Save on Winter Energy Costs by Upgrading Your Attic’s Ventilation

It’s a frosty night and your furnace continues to turn on over and over again. You just know that something isn’t right and that you are losing heat somewhere in your house. Thousands of people in the Toronto area are experiencing the same problem but fortunately there is something that you can do about it.

Check Your Attic

We all pretty much know that hot air rises so it makes sense that a lot of your heat may be lost in the roof of your home. Checking the insulation in your attic and upgrading it if need be can lead to significant savings.

Insulation is the first line of defense when it comes to home energy. It’s a barrier that blocks the movement of heat so that the warm air that your furnace is pumping out stays inside the home for as long as possible. When you’re losing a lot of heat due to poor attic insulation, your furnace needs to compensate to keep the air warm within your home.

Upgrading the Insulation

The first thing you’ll need to do is to find out how much insulation is in your attic already and the quality of it. Many older homes were built with low efficiency insulation that has never been replaced. If you have a general contractor that you’ve been using for various projects in your home, it wouldn’t hurt to have him stop by to assess your insulation. In many cases, especially in older homes, you can experience significant savings in both the cold winter months and during the hot summers.

Types of Attic Insulation

There are two kinds of insulation that you can choose for your attic including batt and loose fill. If you’re on a budget, batt insulation is your best option since it can cover a lot more space. Loose fill insulation, on the other hand, is generally quicker and easier to add to an attic, which will reduce the time spent having workmen in your home.

About Attic Ventilation

Well you need to keep your attic insulated, it must also be properly ventilated. This can seem confusing at first glance since you’ll be allowing cold air into the attic with the venting while at the same time adding insulation to keep your house warm. There’s a delicate balance in play here though that must be kept in place in order to enjoy an energy efficient home.

The insulation blocks the flow of heat to the attic so that it can stay cold in the winter. The vents allow cold air to circulate in the attic, which helps restrict moisture build-up. With a cold attic, there will be less chance of an ice dam forming on your roof, which can cause a lot of damage to your roofing shingles.

Adding Insulation without Blocking Ventilation

Many well-meaning do-it-yourself homeowners make the mistake of blocking airflow with insulation. Soffit vents and rafter vents are there for a good reason and should never be covered with insulation. This defeats the purpose of keeping an even and steady airflow moving throughout the attic.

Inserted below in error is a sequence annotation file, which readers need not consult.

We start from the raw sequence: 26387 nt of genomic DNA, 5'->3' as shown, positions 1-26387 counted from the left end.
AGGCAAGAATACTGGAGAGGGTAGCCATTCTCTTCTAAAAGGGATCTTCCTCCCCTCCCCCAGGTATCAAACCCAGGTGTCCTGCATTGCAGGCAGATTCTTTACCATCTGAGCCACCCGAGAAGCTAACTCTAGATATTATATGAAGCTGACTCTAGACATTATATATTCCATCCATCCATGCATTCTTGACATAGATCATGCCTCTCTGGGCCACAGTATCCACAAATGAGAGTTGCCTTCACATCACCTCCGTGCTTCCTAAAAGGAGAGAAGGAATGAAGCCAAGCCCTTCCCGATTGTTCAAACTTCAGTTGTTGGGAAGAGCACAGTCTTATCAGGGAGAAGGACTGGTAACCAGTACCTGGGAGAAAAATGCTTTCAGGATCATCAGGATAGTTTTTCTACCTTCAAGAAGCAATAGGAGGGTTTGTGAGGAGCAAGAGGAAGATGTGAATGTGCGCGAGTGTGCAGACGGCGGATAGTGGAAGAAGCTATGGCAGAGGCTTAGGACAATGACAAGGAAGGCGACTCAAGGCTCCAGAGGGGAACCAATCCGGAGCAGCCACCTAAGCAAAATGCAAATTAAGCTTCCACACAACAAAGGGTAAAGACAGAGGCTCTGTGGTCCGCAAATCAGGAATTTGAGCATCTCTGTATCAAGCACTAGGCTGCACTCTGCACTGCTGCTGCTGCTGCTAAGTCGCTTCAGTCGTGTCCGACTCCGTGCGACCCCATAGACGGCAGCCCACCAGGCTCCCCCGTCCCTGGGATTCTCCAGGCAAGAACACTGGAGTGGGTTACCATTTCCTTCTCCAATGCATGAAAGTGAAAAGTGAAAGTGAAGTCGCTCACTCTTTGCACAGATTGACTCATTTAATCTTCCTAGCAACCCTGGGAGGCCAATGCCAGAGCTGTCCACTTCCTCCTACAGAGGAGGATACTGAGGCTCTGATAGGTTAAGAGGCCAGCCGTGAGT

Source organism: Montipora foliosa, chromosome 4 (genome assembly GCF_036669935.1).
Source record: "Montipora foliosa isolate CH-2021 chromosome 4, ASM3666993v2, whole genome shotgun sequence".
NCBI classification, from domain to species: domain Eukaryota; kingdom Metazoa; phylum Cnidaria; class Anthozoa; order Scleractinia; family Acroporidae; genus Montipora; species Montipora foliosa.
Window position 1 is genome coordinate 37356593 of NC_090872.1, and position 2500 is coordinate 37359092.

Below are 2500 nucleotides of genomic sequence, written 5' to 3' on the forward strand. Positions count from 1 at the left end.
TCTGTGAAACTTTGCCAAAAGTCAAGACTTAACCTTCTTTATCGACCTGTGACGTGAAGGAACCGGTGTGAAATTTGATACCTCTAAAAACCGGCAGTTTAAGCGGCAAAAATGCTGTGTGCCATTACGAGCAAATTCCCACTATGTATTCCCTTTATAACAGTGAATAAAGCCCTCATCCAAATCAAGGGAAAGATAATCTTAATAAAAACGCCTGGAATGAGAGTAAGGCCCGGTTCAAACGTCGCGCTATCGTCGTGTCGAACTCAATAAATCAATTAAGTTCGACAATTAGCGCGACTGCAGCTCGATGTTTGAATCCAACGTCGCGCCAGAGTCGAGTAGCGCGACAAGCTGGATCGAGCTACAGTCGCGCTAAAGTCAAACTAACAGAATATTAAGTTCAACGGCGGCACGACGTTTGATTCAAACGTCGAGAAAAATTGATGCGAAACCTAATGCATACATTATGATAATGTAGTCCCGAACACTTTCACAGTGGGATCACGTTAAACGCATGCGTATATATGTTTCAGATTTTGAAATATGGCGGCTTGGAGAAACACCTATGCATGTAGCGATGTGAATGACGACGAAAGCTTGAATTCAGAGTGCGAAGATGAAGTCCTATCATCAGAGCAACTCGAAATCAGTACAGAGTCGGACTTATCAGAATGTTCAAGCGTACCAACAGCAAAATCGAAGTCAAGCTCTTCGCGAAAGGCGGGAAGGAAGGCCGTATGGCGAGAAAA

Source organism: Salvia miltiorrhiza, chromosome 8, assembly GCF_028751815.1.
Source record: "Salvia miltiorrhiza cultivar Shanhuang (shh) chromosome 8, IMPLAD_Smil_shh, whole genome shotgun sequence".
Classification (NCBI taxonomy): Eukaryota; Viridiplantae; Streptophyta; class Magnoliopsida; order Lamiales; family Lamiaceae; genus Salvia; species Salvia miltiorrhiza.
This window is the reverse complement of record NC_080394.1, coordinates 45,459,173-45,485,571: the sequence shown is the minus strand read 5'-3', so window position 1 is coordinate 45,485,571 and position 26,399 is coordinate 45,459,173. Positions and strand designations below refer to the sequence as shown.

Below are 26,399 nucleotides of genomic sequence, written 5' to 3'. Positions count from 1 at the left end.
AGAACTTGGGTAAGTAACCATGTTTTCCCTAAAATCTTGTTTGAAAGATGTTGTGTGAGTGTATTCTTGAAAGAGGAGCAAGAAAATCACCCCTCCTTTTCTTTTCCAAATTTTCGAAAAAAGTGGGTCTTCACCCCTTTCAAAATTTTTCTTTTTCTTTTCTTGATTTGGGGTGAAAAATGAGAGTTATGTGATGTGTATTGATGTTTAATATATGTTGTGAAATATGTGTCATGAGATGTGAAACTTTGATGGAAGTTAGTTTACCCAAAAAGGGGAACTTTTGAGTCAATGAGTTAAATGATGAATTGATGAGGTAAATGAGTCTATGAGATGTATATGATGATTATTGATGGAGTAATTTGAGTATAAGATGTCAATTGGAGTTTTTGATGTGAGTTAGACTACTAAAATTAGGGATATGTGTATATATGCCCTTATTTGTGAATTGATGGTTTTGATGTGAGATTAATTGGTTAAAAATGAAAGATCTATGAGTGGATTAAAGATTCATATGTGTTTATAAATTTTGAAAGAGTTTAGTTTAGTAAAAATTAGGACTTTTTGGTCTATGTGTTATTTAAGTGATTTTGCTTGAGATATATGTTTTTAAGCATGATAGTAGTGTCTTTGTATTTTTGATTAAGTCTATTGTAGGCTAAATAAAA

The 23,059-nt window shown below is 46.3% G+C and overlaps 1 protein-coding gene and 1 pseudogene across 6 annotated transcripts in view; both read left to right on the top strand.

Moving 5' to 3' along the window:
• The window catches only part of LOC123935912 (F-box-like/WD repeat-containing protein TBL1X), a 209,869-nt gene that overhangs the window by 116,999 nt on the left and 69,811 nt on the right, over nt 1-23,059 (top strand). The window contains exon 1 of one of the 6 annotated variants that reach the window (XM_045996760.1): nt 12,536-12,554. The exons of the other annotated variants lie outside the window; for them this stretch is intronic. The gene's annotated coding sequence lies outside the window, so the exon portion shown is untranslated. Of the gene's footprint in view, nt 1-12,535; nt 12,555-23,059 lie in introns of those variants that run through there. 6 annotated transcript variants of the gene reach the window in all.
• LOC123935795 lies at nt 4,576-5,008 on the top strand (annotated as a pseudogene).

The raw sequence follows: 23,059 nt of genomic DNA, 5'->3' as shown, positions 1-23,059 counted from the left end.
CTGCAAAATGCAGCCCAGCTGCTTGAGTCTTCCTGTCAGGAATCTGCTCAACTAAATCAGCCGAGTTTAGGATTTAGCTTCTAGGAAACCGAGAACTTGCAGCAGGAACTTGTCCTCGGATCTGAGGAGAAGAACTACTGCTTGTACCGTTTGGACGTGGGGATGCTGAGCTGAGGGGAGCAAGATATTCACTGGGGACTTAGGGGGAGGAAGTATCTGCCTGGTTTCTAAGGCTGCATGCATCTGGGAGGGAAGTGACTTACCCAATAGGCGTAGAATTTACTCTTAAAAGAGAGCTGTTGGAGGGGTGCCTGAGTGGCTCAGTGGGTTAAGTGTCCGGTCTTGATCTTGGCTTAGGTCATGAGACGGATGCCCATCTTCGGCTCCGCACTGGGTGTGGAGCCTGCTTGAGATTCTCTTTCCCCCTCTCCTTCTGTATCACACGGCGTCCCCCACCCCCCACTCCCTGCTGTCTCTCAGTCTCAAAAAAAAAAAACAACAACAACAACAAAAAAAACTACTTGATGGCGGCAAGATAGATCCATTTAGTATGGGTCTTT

It’s always best to get a professional to install new insulation when needed so that the job is done right. The attic is the hat for your home and should be well-respected. When done properly, the addition of new attic insulation will keep your home toasty warm in the cold months, cool in the summer and will help prevent any damage from occurring to your roof.

How to Prevent Freezing Pipes in the Winter

If it’s ever happened to you before, you know just how much damage a bursting pipe can cause to your home. Water damage is one out of every homeowner’s worst nightmares and it can happen in the blink of an eye when a pipe freezes in the winter. The best way to avoid freezing pipes altogether is to take preventative measures when you can before the colder weather arrives.

freezepipe

When water expands it freezes and whether you have plastic or metal pipes, the water will expand and as a result it will put a lot of pressure on the pipes. Usually it is the pipes that are the most exposed to severe weather conditions that end up freezing. Some examples include supply lines to slimming pools, sprinkler water lines, hose bibs that are located outside and water supply lines in attics, crawl spaces, garages or even inside kitchen cabinets. These are the pipes that should be investigated first should freezing occur.

Preventative Measures

When it starts to get brutally cold outside, there are a few things that you can do to help keep your pipes from freezing.

  1. If you have any water lines inside your garage, make sure that the garage doors are always kept shut once you’ve removed your car from the garage or have parked it in there for the night.
  2. There is a lot of contradictory information regarding leaving your tap dripping when it’s cold outside. Some professionals will tell you that keeping a slow drip flowing from your taps during the extreme cold will help prevent your pipes from freezing. On the other hand, just as many professionals state the opposite. They claimed that this can lead to faster freeze-ups and that no faucets should ever be left dripping. For this reason, we highly recommend that you talk to your plumber before deciding to let your tap drip to prevent pipe freezing. It’s a controversial topic so talk to a trusted plumber before taking any action.
  3. Make sure that you have disconnected your garden hose for the season and have put it into storage. When a garden hose freezes you may not only lose your favourite hose due to expansion but may also damage your plumbing system.
  4. Insulate any pipes you have that lie in an unheated area of your home such as in the garage or in the attic. You can opt for special pipe insulation made of foam or use a heat tape that is designed to wrap around water pipes. The insulation you choose will depend on how exposed the pipes are to extremely cold conditions.
  5. If you’re going to be traveling this winter your thermostat should be set no lower than 13°C or 55°F. You can also shut off the main supply of water and then drain the plumbing system for added prevention.

If Your Pipes Have Frozen…

The main indicator of frozen pipes is the inability to turn on the water inside at the faucet. If you come home from work one day and water only drips out of your tap, you should be immediately look for a pipe that has frozen. You should also inspect your other taps to make sure that they are okay.